Tabell’s Market Letter – October 11, 1991

Tabell’s Market Letter – October 11, 1991

Tabell's Market Letter - October 11, 1991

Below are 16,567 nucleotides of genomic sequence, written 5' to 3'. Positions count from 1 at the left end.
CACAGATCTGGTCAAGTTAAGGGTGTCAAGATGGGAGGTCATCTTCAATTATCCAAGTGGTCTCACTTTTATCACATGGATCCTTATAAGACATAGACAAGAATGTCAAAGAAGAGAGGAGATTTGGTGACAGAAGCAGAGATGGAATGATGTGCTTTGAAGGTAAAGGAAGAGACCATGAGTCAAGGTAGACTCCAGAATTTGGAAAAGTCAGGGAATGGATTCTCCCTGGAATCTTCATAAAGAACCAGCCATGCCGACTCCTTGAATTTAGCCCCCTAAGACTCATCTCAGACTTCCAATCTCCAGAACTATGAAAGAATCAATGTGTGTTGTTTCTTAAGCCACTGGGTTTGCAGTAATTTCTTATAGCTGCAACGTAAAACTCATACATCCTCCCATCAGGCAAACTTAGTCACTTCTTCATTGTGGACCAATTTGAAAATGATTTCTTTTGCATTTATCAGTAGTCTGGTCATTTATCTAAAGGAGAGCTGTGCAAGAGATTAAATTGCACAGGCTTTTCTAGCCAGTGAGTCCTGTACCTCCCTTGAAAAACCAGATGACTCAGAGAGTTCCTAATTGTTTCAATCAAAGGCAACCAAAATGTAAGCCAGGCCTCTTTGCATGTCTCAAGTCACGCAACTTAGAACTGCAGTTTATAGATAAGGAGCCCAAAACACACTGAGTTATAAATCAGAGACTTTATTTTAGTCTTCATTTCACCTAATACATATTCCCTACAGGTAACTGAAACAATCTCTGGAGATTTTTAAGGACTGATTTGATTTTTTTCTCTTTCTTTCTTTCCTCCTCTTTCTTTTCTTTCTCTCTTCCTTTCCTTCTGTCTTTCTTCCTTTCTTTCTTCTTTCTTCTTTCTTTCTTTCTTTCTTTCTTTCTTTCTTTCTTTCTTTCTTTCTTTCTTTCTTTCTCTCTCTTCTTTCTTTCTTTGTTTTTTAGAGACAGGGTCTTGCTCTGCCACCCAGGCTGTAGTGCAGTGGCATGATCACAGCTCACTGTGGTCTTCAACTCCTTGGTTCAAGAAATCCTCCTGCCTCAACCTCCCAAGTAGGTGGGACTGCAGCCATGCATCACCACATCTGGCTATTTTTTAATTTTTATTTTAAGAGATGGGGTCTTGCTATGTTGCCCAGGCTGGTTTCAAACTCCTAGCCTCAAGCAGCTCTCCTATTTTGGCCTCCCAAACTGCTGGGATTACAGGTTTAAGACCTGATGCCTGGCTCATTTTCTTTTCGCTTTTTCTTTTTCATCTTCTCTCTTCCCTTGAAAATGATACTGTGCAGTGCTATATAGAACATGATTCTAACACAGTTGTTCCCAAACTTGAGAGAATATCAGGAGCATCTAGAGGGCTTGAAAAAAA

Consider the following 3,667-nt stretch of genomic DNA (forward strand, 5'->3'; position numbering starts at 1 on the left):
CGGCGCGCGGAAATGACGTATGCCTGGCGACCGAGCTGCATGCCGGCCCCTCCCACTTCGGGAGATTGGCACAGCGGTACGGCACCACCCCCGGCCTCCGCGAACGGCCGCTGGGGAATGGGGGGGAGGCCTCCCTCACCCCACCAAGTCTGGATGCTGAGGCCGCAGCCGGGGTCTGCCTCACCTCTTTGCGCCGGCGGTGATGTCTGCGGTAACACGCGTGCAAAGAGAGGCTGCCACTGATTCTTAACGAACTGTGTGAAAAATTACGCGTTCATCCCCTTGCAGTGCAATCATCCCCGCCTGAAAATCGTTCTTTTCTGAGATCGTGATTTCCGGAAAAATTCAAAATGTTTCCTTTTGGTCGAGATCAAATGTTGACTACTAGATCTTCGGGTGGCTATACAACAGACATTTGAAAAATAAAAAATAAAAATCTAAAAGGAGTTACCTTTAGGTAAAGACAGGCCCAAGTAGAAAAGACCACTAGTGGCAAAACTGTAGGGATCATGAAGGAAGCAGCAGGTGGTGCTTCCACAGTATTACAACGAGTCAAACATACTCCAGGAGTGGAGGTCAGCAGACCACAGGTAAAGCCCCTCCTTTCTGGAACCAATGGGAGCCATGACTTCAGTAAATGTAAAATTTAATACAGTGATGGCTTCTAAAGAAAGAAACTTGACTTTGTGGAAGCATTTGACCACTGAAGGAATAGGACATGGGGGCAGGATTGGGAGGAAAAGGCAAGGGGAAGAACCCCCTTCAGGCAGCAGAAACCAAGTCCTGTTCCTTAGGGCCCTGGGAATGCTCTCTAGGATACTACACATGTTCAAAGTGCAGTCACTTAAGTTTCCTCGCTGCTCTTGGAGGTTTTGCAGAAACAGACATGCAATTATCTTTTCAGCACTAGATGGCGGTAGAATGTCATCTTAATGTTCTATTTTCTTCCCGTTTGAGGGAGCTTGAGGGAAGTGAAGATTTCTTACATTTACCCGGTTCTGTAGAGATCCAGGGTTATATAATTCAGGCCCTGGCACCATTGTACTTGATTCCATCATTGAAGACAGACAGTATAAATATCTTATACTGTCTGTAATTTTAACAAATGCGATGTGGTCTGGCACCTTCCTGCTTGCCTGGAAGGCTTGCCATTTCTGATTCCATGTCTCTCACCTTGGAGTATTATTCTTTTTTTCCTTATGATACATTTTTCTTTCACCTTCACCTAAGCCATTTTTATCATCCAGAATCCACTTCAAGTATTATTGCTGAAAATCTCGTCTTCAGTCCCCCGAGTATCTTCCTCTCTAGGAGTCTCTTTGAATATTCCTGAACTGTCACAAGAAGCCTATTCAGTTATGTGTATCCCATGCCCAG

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TABELL'S MARKET LETTER 5 VAUGHN DRIVE, CN 5209, PRINCETON. NEW JERSEY 08543-5209 MEMBER NATIONAL ASSOCIATION OF SECURITIES DEALERS. INC (609) 987 -2300 October 11, 1991 One of the reasons for the market',s continued trendlessness over the past couple of weeks may be, it has been suggested by ' e analysts, G.qncem CR- the part .of moey agers 9yerthe.possibiHty of a seriou decline during the month ofOctober. Those- managers, it is reasoned, -recan, from legend at least, 'October, 1929, and they certainly remember, from bitter experienCe, Meltdown Monday', October 19, 1987. Even more recent, of course, is the UAL fiasco of Friday, October 13, 1989, which produced a 190-point drop in the Dow and no fewer than 1600 declining issues. While this may constitute powerful folklore, it may well be a misleading interpretstion of the historical record. A study of the Dow's changes for October, since it was first computed in 1897, fails to show any particular downward bias. The diastrous October of 1987 is not even the worst month in market histol)'. The Dow fell 23.2 in that month, but the record for the worst month since 1897 belongs to September, 1931 when the average fell 30.7. Slightly larger drops were also posted in March 1938 and April 1932. In addition, the 20.3 fall of October 1929 was slightly exceeded by the 21.7 decline in May 1940 in response to the fall of France. A look at the overall record for the 93 Octobers since 1897 actually shows more advancing cases than declining ones, 50 rises versus 46 falls. The average percentsge change for the month is, indeed, slightly negative, -I.12. However, three other months also negative average percentsge changes, all of them greater than the October figure. Two-month perioda ending in October do show the worst seasonal pattern for all such perioda, but this is largely due to the effect of September, of which more later. There is, perhaps, some cause for apprehension in the fact that large one-day drops seem to be concentrated in October, or, at least in the autumn in general. October 19, 1987 was, of course, the worst single day in stock-market histol)', and October 28 and 29, 1929 hold second and third place. The DnA has declined 5 or more on 52 separate occasions since 1926, and 15 of these declines, a rather large proportion, have token place in October. Nine such drops have occurred in September and seven in November. Some concern, therefore, about the general fall season may perhaps be appropriate. What is, in fact, especially interesting about the month of October is the fact that it is sandwiched between two months which do, in fact, possess especially significant and interesting seasonal patterns. As we have often noted in this letter, there does indeed exist a month with a particular downward bias, but that month is not OcU;ber, but September. The overall market, as we all know, possesses a slight but identifiable upward bias. That bias becomes more and more evident when one examines perioda of as long as a month. Of — —1131 market months-since-1897, 643 have-seen-the-Dow-move-upward,-and-only-488-have-seen-it-decline.-There-is,–therefore,a-51-T— chance that any given market month will be an upward one. The 94 Septembers on record through last month, though, have produced only 36 advances and 58 declines. Taking all of the 1131 montha, the average change for a given market month is plus 0.56 . For September, the average change has been minus 1.33 . Application of standard test of ststistical significance are applied to this phenomenon, one finds that the tendency in the direction of a declining September is the most significant, slightly edging out the oft- remarked phenomenon of the year-lnd rally. The seasonal pattern which may be of the greatest current practical use, though, is the one which involves November, since that month, in fact, lies ahead of us. By itself, November appears to be quite an ordinal)' month, having produced 56 advances and 37 declines m the DnA with an average rise for the month of 0.74. What is of interest, however, is the fact that November is the only month of the year which seems to possess some predictive value. We have no idea why this should be, but it is a manifeststion we discovered a few years ago, and we remain intrigued by it. We noted above that some 57 of all one-month periods were upward ones. We can of course extend this measurement to longer perioda of time, and the upward expectstion naturally increases. It is 60.9 for six-months and 62.3 for all twelve-month perioda. Let us contrast this with the record for all perioda following an upward November. For all period lengths from one month to one year, such periods have shown a greater expectstion of being upward than would be expected from looking at all periods of similar length. This difference is most striking for intervals of five to ten months in length and is most significant for eight-month periods. Taking eight months as an example, we find that, since 1897, 696 produced rising markets and 433 produced falling ones, thus producing an upward expectstion of 61.6. When we look at eight-month perioda following an upward November, however, we discover that 41 such perioda were upward ones, and only 15 were downward. The percentsge of upward periods, then, was 73.2, significantly higher than the expected 61. 6 figure. Similar results are seen when one looks at the average percentsge change for all eight-month periods following an up November. The norma! expectation for any such period would be a change of 5.08. However the average percentsge change for the 41 eight-month perioda after an upward November is almost twice as great, 9.05. November turned out to be a-good predictor in the most recent case, that of 1990. -It was an upward month with the-Dow posting a loo-point rally from 2442 to 2559. The eight months following this instance of an upward November ended, of course, on July 31st, 1991. On that day the Dow closed at 3024.82, 18.7 above its November close, an advance of approximately three times the norma! expectstion. As far as patterns for the fall season are concerned, then, there does exist some justification for looking for a sharp one-day decline this month, a decline which, we suppose, might manifest itself if a downside breakout from the eight-month-old trading range tokes place. Let us not forget, though, to look at the market's performance next month for a possible clue as to the sort of market climate we might expect in the first half of 1992. Dow Jones Industrials 2973.84 AN1HONY W. TABELL DELAAELD,HARVEY,TABELL S & P 500 380.00 Cumulative Index (10/10/91) 6297.40 No statement or expression 01 opInion or any other matter herein contained IS, or IS to be deemed to be, directly or indirectly, an offer or the soliCitation of an oHer to buy or sell any security referred to or mentioned The matter IS presented merely lor the convenience of the subscriber While we beheve the sources of our Information to be reliable, we In no way represent or guarantee the accuracy thereof nor of the statements made herein Any act!Qn to be taken by the subSCriber should be based on hiS own InvesttgatlOn and informatIOn Delafield, Harvey, Tabelllnc, as a corporatron and Its ofhcers or employees, may now have, or may later take posItions or trades In respect to any secUrities mentioned In thiS or any future Issue, and such poSitron may be different from any views now or hereafter expressed In thiS or any other Issue Delafield, Harvey, Tabelllnc, which IS registered wrth the SEC as an Investment adVisor, may give adVice to rts Investment adVISory and other customers Independently of any statements made In thiS or In any other Issue Further Information on any security mentioned herein IS available on request